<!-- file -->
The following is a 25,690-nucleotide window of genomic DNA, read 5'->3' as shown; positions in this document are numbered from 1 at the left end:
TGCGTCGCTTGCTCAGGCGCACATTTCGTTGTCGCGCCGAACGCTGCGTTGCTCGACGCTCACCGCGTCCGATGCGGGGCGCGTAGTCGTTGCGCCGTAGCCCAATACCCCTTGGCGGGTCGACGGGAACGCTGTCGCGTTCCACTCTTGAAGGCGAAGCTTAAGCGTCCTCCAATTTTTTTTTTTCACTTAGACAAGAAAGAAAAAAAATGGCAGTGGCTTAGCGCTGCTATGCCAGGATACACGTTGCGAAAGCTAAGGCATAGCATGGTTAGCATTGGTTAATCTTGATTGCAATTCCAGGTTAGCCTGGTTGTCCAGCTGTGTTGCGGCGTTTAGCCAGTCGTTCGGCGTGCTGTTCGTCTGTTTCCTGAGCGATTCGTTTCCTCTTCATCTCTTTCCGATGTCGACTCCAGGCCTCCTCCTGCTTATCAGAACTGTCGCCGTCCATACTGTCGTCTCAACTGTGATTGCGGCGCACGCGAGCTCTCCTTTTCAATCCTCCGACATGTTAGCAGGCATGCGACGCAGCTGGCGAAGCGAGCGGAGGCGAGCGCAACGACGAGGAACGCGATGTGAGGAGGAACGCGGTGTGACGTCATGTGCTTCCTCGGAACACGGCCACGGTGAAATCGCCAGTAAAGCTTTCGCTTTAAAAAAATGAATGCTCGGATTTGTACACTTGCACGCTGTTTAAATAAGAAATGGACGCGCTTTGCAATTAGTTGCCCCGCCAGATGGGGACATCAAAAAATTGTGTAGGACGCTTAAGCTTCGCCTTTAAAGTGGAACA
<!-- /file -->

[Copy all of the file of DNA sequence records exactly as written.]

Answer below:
The following is a 25,690-nucleotide window of genomic DNA, read 5'->3' as shown; positions in this document are numbered from 1 at the left end:
TGCGTCGCTTGCTCAGGCGCACATTTCGTTGTCGCGCCGAACGCTGCGTTGCTCGACGCTCACCGCGTCCGATGCGGGGCGCGTAGTCGTTGCGCCGTAGCCCAATACCCCTTGGCGGGTCGACGGGAACGCTGTCGCGTTCCACTCTTGAAGGCGAAGCTTAAGCGTCCTCCAATTTTTTTTTTTCACTTAGACAAGAAAGAAAAAAAATGGCAGTGGCTTAGCGCTGCTATGCCAGGATACACGTTGCGAAAGCTAAGGCATAGCATGGTTAGCATTGGTTAATCTTGATTGCAATTCCAGGTTAGCCTGGTTGTCCAGCTGTGTTGCGGCGTTTAGCCAGTCGTTCGGCGTGCTGTTCGTCTGTTTCCTGAGCGATTCGTTTCCTCTTCATCTCTTTCCGATGTCGACTCCAGGCCTCCTCCTGCTTATCAGAACTGTCGCCGTCCATACTGTCGTCTCAACTGTGATTGCGGCGCACGCGAGCTCTCCTTTTCAATCCTCCGACATGTTAGCAGGCATGCGACGCAGCTGGCGAAGCGAGCGGAGGCGAGCGCAACGACGAGGAACGCGATGTGAGGAGGAACGCGGTGTGACGTCATGTGCTTCCTCGGAACACGGCCACGGTGAAATCGCCAGTAAAGCTTTCGCTTTAAAAAAATGAATGCTCGGATTTGTACACTTGCACGCTGTTTAAATAAGAAATGGACGCGCTTTGCAATTAGTTGCCCCGCCAGATGGGGACATCAAAAAATTGTGTAGGACGCTTAAGCTTCGCCTTTAAAGTGGAACA